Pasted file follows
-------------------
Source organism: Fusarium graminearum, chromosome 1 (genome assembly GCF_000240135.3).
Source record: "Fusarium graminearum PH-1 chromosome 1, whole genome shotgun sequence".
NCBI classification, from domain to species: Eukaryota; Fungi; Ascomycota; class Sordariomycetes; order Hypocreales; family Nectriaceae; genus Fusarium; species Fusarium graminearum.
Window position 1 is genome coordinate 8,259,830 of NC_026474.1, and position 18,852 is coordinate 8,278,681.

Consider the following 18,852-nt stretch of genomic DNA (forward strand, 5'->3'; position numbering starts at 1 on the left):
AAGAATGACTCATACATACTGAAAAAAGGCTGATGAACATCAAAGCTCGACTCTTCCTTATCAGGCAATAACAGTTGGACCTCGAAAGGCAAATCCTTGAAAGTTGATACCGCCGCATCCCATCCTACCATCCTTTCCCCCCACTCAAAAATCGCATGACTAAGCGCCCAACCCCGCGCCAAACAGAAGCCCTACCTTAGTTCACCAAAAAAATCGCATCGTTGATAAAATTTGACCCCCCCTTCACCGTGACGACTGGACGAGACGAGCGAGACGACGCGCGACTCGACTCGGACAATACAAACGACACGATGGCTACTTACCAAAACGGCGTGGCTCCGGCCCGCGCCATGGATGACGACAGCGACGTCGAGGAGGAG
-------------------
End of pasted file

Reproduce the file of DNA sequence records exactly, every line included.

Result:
Source organism: Fusarium graminearum, chromosome 1 (genome assembly GCF_000240135.3).
Source record: "Fusarium graminearum PH-1 chromosome 1, whole genome shotgun sequence".
NCBI classification, from domain to species: Eukaryota; Fungi; Ascomycota; class Sordariomycetes; order Hypocreales; family Nectriaceae; genus Fusarium; species Fusarium graminearum.
Window position 1 is genome coordinate 8,259,830 of NC_026474.1, and position 18,852 is coordinate 8,278,681.

Consider the following 18,852-nt stretch of genomic DNA (forward strand, 5'->3'; position numbering starts at 1 on the left):
AAGAATGACTCATACATACTGAAAAAAGGCTGATGAACATCAAAGCTCGACTCTTCCTTATCAGGCAATAACAGTTGGACCTCGAAAGGCAAATCCTTGAAAGTTGATACCGCCGCATCCCATCCTACCATCCTTTCCCCCCACTCAAAAATCGCATGACTAAGCGCCCAACCCCGCGCCAAACAGAAGCCCTACCTTAGTTCACCAAAAAAATCGCATCGTTGATAAAATTTGACCCCCCCTTCACCGTGACGACTGGACGAGACGAGCGAGACGACGCGCGACTCGACTCGGACAATACAAACGACACGATGGCTACTTACCAAAACGGCGTGGCTCCGGCCCGCGCCATGGATGACGACAGCGACGTCGAGGAGGAG